Comte Antione Cartier D’Aure (1799-1863) was a contemporary and critic of Baucher and also tutored Alexis-Francois L’Hotte. He was the chief trainer at Saumur (the national Riding School of France) and advocated the use of jumping and extended trot to improve the horse’s way of going.
Gustav Steinbrecht (1808-1885) – another contemporary and also a critic of Baucher. He is famous for his work “The Gymnasium of the Horse” which was published posthumously in 1886. His most famous quotes are “ride your horse forward and straight” and his principle that all exercises follow one another in such a way that the preceding exercise always constitutes a secure basis for the next one.
Etienne Beudant (1863 -1949) An écuyer at Saumur and an excellent horse master who wrote many books. He believed that even ordinary horses and untalented riders could improve and advance to the highest levels.
General Decarpentry (1878 -1956). Had classical riding in his blood! His father and grandfather were both students of Baucher and his uncle was claimed by Fillis to be one of his role models. He wrote several books including the original FEI rule book.
Jean Licart (1896 – 1965) Graduated from Saumur in 1935 and was the écuyer of the Cadre Noir. His two most famous books are, “Start Riding Right” and “Introduction to Dressage”. The former is important for understanding the mechanics of the rider’s seat.
Alois Podhajsky (1898-1973) Started his equestrian career as an officer in the Austrian Army and went on to become écuyer of the Spanish Riding School of Vienna. Podhajsky is famous for evacuating most of the stallions and mares from the school during World War II to safety and thereby saving the Lippizan blood line. His book “The complete Training of Horse and Rider” sets out the methods of training used in the Spanish Riding School.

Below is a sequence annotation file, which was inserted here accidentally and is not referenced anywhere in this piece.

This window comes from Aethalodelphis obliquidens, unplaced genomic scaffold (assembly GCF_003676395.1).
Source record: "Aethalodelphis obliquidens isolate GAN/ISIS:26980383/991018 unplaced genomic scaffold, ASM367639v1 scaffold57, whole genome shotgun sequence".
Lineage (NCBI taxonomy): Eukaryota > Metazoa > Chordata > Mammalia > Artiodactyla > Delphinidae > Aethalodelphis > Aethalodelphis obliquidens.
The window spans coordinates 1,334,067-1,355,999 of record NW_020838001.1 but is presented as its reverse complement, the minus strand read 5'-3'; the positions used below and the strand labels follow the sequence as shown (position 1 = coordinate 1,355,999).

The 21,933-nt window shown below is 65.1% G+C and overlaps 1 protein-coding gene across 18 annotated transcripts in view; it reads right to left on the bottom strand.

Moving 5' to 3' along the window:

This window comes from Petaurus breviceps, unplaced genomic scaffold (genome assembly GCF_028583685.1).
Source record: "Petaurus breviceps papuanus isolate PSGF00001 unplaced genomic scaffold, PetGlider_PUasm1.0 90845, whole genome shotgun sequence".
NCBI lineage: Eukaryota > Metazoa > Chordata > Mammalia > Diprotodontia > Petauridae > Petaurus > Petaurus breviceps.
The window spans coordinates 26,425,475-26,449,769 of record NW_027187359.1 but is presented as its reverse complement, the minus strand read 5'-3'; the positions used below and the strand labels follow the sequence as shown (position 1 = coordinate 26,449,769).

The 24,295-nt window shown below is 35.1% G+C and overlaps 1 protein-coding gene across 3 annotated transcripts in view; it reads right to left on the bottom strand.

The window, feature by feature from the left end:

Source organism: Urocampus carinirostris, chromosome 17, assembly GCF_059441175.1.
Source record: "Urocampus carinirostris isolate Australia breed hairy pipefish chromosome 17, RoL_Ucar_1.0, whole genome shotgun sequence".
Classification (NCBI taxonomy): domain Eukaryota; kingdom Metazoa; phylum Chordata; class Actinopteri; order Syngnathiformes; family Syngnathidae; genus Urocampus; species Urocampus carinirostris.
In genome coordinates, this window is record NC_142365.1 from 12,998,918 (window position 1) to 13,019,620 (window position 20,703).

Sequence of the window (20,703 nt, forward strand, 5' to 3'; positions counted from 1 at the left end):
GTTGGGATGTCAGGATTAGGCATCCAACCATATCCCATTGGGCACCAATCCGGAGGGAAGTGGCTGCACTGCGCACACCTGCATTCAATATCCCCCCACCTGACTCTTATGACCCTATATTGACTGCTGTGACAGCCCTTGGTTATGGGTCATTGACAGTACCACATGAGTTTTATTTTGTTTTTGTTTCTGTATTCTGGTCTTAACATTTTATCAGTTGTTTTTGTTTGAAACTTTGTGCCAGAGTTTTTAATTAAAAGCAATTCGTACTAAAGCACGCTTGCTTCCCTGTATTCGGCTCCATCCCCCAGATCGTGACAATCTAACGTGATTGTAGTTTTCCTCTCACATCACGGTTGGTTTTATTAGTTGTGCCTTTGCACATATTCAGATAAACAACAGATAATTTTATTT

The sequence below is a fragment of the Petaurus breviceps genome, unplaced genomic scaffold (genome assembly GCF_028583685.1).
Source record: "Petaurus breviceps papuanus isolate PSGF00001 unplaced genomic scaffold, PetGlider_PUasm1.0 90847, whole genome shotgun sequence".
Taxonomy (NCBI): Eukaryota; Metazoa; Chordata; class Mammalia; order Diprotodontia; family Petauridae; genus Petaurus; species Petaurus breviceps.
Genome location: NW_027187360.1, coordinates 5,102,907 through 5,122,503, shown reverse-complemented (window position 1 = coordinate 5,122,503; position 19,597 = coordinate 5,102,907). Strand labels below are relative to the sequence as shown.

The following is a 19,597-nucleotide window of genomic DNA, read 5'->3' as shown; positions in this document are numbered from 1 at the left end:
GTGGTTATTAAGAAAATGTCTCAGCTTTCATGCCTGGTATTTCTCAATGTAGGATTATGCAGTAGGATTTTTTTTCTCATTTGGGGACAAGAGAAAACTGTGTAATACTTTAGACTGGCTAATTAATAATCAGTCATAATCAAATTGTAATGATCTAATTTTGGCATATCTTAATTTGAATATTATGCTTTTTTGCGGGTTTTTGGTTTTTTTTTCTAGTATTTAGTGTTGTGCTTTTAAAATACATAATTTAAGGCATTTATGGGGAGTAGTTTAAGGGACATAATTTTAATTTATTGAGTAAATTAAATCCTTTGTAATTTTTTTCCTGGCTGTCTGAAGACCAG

Nuno Oliveira (1925 -1989) Studied riding under Joaquim Goncalves de Miranda in Portugal in the style of the riding academy of Versailles. He was a prolific writer of equestrian articles and a great teacher. His main influences came from De la Guerniere, Steinbrecht and Baucher.
Phillipe Karl (1947 – current time) was a member of the Cadre Noir in Saumur for 13 years. He has devoted himself to students from around the world on courses and clinics in France, Germany, Switzerland, Italy and USA. In 2004 he founded “The School of Légèreté” to train riding teachers according to his philosophy.
The above great Masters have provided us with a wealth of knowledge in the art of classical riding and as it is not a comprehensive list, I apologise to those dead or living who I have not had space to include.
So why has modern competitive dressage deviated so far from classical dressage?
- In competitive dressage, riders compete to win titles, trophies, prizes and sponsorship. In classical dressage most riders think of riding as an art-form and choose not to compete but train their horses simply to be the best they can with their horse.
- In competitive dressage, riders are encouraged to stick to a timetable to progress through the levels and this can lead to developing the horse quicker than he is ready for and placing undue stress on him. In classical dressage there is no emphasis placed on the time it takes to develop the horse. In fact, importance is placed on correct training according to the horse’s physical and mental state to improve his health and well-being.
- There is no place in classical dressage for the horse to be ridden in hyperflexion (rollkur /LDR) or the use of overtight nosebands and sadly some judges of modern dressage competitions are still rewarding riders for these practices.
To sum up, a running theme from all of the classic Masters is that movements of the horse should be achieved without any force, but by developing an attitude of willingness and cooperation of the horse. Thanks to the many great Masters, classical riders are able to draw from their experiences and writings which have been handed down to us, to progress their horses physical and psychological development without the need for modern day equipment or fads.
Left: Anja Beran; wonderful example of classical riding.
The goal was, and is, to achieve a state of collection and fluid movements performed with minimal and possibly invisible aids from the rider to give an impression of harmony and beauty. Movements should seem effortless with the horse and rider as one.
Julie de Joncaire Narten,